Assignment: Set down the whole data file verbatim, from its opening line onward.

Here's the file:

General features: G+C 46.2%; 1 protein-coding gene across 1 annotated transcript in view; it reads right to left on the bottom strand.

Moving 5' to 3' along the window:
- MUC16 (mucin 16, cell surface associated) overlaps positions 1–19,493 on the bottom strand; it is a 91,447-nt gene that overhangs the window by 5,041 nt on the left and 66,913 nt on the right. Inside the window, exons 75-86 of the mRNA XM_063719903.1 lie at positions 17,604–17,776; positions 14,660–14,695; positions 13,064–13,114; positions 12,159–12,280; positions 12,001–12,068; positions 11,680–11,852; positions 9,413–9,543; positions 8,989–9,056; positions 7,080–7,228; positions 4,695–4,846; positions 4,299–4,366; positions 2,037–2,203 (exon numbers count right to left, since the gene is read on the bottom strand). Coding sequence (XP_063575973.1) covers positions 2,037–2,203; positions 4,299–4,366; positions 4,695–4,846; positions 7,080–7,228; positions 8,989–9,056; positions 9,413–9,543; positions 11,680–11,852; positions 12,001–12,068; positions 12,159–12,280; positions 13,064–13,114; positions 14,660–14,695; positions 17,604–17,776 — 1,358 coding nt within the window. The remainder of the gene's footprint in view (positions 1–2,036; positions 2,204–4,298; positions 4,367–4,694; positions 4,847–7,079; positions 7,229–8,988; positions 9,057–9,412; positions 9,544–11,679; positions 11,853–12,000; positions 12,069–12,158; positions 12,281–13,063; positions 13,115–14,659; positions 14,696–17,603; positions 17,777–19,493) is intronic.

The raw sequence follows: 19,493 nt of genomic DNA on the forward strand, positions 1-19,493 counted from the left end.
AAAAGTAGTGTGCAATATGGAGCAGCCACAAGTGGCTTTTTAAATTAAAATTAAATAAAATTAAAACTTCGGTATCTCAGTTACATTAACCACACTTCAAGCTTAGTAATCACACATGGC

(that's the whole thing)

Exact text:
General features: G+C 46.2%; 1 protein-coding gene across 1 annotated transcript in view; it reads right to left on the bottom strand.

Moving 5' to 3' along the window:
- MUC16 (mucin 16, cell surface associated) overlaps positions 1–19,493 on the bottom strand; it is a 91,447-nt gene that overhangs the window by 5,041 nt on the left and 66,913 nt on the right. Inside the window, exons 75-86 of the mRNA XM_063719903.1 lie at positions 17,604–17,776; positions 14,660–14,695; positions 13,064–13,114; positions 12,159–12,280; positions 12,001–12,068; positions 11,680–11,852; positions 9,413–9,543; positions 8,989–9,056; positions 7,080–7,228; positions 4,695–4,846; positions 4,299–4,366; positions 2,037–2,203 (exon numbers count right to left, since the gene is read on the bottom strand). Coding sequence (XP_063575973.1) covers positions 2,037–2,203; positions 4,299–4,366; positions 4,695–4,846; positions 7,080–7,228; positions 8,989–9,056; positions 9,413–9,543; positions 11,680–11,852; positions 12,001–12,068; positions 12,159–12,280; positions 13,064–13,114; positions 14,660–14,695; positions 17,604–17,776 — 1,358 coding nt within the window. The remainder of the gene's footprint in view (positions 1–2,036; positions 2,204–4,298; positions 4,367–4,694; positions 4,847–7,079; positions 7,229–8,988; positions 9,057–9,412; positions 9,544–11,679; positions 11,853–12,000; positions 12,069–12,158; positions 12,281–13,063; positions 13,115–14,659; positions 14,696–17,603; positions 17,777–19,493) is intronic.

The raw sequence follows: 19,493 nt of genomic DNA on the forward strand, positions 1-19,493 counted from the left end.
AAAAGTAGTGTGCAATATGGAGCAGCCACAAGTGGCTTTTTAAATTAAAATTAAATAAAATTAAAACTTCGGTATCTCAGTTACATTAACCACACTTCAAGCTTAGTAATCACACATGGC